Protecting Children Foundation

PCF; Protecting Children Foundation and Virginia School Boards Association Conference with local, city and state leaders to Fight our Children's opioid crisis.

 

 Fighting opioid crisis, Virginia Beach schools are using drug curriculum starting in 1st grade


Fighting opioid crisis, Virginia Beach schools are using drug curriculum starting in 1st grade

Brooke Mitchell was 17 when she told her parents she was addicted to heroin.She had been an honor roll student at Bethel High School in Hampton. Then she started hanging around with the wrong circle of friends, her mother said. Less than a year and a half later - just months after her graduation - Brooke died of an overdose.

The number of opioid-related deaths is soaring, causing President Donald Trump recently to call the crisis "a national emergency." In Virginia, the death total has increased every year since 2012. It surpassed 1,100 last year, topping the state's number of traffic fatalities.Local school divisions are trying to do their part to fight the epidemic.

Next week, Virginia Beach will begin the second year of a ramped-up effort in which children as young as first grade will learn about the risks of prescription drugs.

Brooke's mother, Diana Mitchell, said she believes her daughter would still be alive if the dangers of opioids like heroin had been reinforced in school for years. Brooke tried to get help, even going to Florida for treatment. She told her family she was sorry for hurting them through her actions.

She died Jan. 5, after overdosing on a drug cocktail she thought was heroin.

Mitchell befriended Virginia Beach School Board member Carolyn Weems, whose daughter also died from an overdose. The two are part of a growing chorus of people pushing the need to educate children everywhere about opioids and make parents an active part of the fight against the epidemic.

"She was so smart," Mitchell said. "She just did something very stupid."

Virginia Beach's drug curriculum includes traditional objectives. Elementary school students learn about harmful effects of drugs, alcohol and tobacco. Middle schoolers delve into the topic more thoroughly, discussing ways to avoid drug use. High schoolers go even deeper, talking about how to maintain good long-term health.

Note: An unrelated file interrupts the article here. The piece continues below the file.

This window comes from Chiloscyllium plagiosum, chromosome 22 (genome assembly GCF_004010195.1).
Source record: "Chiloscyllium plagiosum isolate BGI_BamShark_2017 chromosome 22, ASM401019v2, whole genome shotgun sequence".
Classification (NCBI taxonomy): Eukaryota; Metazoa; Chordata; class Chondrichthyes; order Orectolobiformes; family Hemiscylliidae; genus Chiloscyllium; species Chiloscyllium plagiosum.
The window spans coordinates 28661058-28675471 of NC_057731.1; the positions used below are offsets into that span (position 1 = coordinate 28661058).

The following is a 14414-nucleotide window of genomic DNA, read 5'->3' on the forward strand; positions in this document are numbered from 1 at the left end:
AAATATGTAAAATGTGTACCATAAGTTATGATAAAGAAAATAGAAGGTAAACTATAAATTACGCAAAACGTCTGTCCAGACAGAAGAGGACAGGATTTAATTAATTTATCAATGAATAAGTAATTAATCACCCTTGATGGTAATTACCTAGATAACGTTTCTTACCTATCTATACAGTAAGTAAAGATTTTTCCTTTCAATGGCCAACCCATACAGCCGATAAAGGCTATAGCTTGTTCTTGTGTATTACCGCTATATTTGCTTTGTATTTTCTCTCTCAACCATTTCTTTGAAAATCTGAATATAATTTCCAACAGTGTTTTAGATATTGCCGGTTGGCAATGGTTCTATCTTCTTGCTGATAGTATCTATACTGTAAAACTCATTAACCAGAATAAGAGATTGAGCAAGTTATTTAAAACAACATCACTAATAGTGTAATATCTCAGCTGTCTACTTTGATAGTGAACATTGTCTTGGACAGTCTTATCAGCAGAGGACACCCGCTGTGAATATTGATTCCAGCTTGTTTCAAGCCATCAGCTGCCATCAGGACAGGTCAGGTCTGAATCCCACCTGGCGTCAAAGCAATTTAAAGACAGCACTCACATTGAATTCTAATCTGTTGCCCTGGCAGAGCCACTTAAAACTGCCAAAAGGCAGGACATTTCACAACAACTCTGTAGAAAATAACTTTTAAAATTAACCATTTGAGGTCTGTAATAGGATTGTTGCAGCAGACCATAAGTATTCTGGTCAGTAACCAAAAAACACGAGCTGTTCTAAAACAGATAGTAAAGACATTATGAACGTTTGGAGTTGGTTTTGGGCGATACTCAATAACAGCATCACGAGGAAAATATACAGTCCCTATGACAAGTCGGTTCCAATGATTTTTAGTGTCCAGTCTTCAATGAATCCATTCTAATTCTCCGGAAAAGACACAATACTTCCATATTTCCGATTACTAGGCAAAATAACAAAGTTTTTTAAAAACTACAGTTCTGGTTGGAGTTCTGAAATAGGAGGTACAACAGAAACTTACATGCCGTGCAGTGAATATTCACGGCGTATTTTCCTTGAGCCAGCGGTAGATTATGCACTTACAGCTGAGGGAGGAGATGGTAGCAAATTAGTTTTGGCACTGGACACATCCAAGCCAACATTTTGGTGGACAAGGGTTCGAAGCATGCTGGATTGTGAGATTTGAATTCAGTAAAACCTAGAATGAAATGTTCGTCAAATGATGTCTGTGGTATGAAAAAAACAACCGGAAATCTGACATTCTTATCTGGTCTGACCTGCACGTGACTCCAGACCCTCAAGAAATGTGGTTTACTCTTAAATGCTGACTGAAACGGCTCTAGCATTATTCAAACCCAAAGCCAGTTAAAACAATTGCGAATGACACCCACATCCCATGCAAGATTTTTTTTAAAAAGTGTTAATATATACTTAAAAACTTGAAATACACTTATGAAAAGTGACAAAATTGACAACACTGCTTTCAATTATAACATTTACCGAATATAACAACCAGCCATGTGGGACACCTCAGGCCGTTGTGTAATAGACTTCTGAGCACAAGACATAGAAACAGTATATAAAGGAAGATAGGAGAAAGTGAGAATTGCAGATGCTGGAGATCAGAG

The difference now is that the division has made opioids a main topic. Younger children in Virginia Beach learn about the harm prescription drugs can cause if not used properly. As they get older, they figure out how to discern media messages - such as the onslaught of commercials suggesting a pill will help make them better.

Amy Cashwell, Virginia Beach's chief academic officer for teaching and learning, hopes youngsters learn to recognize when a friend needs help and how to provide it. She said that in the past, opioids were briefly covered in lessons. But the division tries to make its curriculum reflect issues in society, and the numbers on such drugs stand out.

Since 1999 the number of overdose deaths involving opioids has quadrupled, according to the Centers for Disease Control and Prevention. The U.S. Health and Human Services Department said that 125 million people misused prescription opioids in 2015; of those, it was the first time for 2.1 million.

"This was an issue affecting kids in our schools," said Cashwell, who will present the division's curriculum to the rest of the state as part of a Virginia School Boards Association conference this fall.

Other school divisions are making similar efforts. Last year, several members of Chesapeake's leadership team attended a regional gathering that addressed opioids. They incorporated what they learned into the high school drug unit, a spokeswoman said.

This year, Chesapeake is expanding resources for high schools and starting conversations about working the topic into middle schools.

In late 2015, Virginia Attorney General Mark Herring's office put out a documentary, available on the office website, called "Heroin: The Hardest Hit" that features Weems and others impacted by the drug. In a recent interview, Herring said education is a crucial component in the opioid fight.

"This is not a problem we are going to arrest our way out of," he said.

Weems lost her 21-year-old daughter Caitlyn to a heroin overdose in 2013. She started using prescription drugs while battling pain as a soccer player at Bayside High School and slipped into heroin use a few years later.

Weems wants everyone talking more openly about opioids. It's important to know it's not just "bad" youngsters who are dying from overdoses, she said.

"The stigma is a huge thing," Weems said.

There were more than 1,400 fatal drug overdoses in Virginia last year

These Fatal drug overdoses shot up 38 percent in Virginia between last year at an alarming rate that officials attribute to abuse of syntheticopioids, heroin and prescription fentanyl.


Thomas M Bates

President RK Subaru/ RKAuto

President of Protecting Children Foundation

2661 Va. Beach Blvd.

Va. Beach, VA 23452

757-431-6600    bates@rkauto.com


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